The Friday Morning Listen: Elvis Costello – All This Useless Beauty (1996)

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by Mark Saleski

This is not about politics.

Though I do try to keep a safe distance from it, the volume level of that particular circus has risen to something beyond deafening. Pick a topic and there is no end to the positions people can take…and the “facts” they can chose to ignore and/or redefine when it suits them.

A recent hot topic has been government funding of National Public Radio and the Corporation for Public Broadcasting. I won’t comment on the political “arguments,” mostly because it’s a waste of my time (yours too). The “debates” (I really hate to do all of this double-quoting, but if you’ve been paying attention, you may have noticed that words such as debate and discourse have been covered in a thick layer of InternetSpittle™, rendering them useless) have centered on topics such as bias, strained budgets, and the appropriate role of government.

Sadly, most of the arguments fail to rise above the level of the following comment, found on a Midwestern newspaper site:

It’s all very simple. We can’t afford to spend money to support people/companies who are opposed to most of America. It is obvious that NPR is another worthless progressive organization that would be better supported by people like the author of this article. Just like the national endowment of the arts (so called) who take government money to support people who insult Christians and Jews. Robert A. Heinlein said it best in one of his books ” A government supported artist is an incompent[sic] whore.” The money spent there is better spent elsewhere, like paying down the national debt.

Too many of the defenses of government-supported art try to appeal to the practical: that the arts generate jobs, that the rural patrons will be hurt (if funding is removed), etc.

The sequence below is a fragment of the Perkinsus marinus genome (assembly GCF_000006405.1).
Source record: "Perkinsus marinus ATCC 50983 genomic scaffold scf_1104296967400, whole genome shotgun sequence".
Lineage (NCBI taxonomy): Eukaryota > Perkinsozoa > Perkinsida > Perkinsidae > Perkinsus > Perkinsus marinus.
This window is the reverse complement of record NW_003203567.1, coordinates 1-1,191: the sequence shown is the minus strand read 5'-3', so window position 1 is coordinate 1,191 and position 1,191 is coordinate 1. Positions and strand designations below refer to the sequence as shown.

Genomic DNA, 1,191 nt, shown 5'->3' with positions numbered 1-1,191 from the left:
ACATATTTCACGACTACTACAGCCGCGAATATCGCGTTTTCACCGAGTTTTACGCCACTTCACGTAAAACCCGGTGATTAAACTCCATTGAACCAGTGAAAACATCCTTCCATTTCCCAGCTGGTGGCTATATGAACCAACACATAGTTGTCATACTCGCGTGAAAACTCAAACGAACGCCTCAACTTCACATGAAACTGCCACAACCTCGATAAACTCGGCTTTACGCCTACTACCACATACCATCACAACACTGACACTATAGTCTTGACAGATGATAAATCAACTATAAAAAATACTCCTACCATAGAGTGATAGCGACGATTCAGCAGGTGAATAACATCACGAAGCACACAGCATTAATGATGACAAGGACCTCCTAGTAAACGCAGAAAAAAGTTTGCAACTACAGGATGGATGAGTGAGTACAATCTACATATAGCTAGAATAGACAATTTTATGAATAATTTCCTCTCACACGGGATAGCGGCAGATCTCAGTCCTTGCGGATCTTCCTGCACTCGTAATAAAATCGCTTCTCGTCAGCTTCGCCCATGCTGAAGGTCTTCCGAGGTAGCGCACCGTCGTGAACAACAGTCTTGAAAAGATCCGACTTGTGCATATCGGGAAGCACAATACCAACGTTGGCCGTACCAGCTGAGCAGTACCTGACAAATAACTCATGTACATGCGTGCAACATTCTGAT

I say “too many” because the whole approach is wrong. While government backing of the arts can and does keep people employed (quite impressive is the list of things produced by government patronage throughout the history of art), I don’t want that to be the driving force behind the funding. No, I see the arts as providing many functions, from buffer against the blandness inherent in commercial monoculture to a source of inspiration and education. The arts make our lives better, directly and indirectly. I like the idea that the whole of our society can be behind this, even if they do not agree with all of the viewpoints espoused.

The image at the top of this piece is a photo of an artwork made by a friend of mine. The words came from a letter written by her great-grandmother to her mother, when the artist was a baby. Would that work of art be any less meaningful if it came into being with a little help from all of us?

As to the fashionable argument — Why should my tax dollars be spent on something with which I do not agree? — I will leave with an example: A man is walking down the street in Baghdad. An air strike on local insurgents begins. A piece of shrapnel hits the man in the head, leaving the dirt strewn with gray matter and blood. My tax dollars paid for that. So did yours.

This is not about politics.

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Mark Saleski

Mark Saleski

Mark Saleski is a writer and music obsessive based out of the woods of central New Hampshire. A past contributor to Jazz.com, Blogcritics.org and Salon, he originated several of our weekly features including the Friday Morning Listen, (Cross the) Heartland, WTF! Wednesday, and Sparks Fly on E Street. Follow him on Twitter: @msaleski. Contact Something Else! at reviews@somethingelsereviews.com.
Mark Saleski
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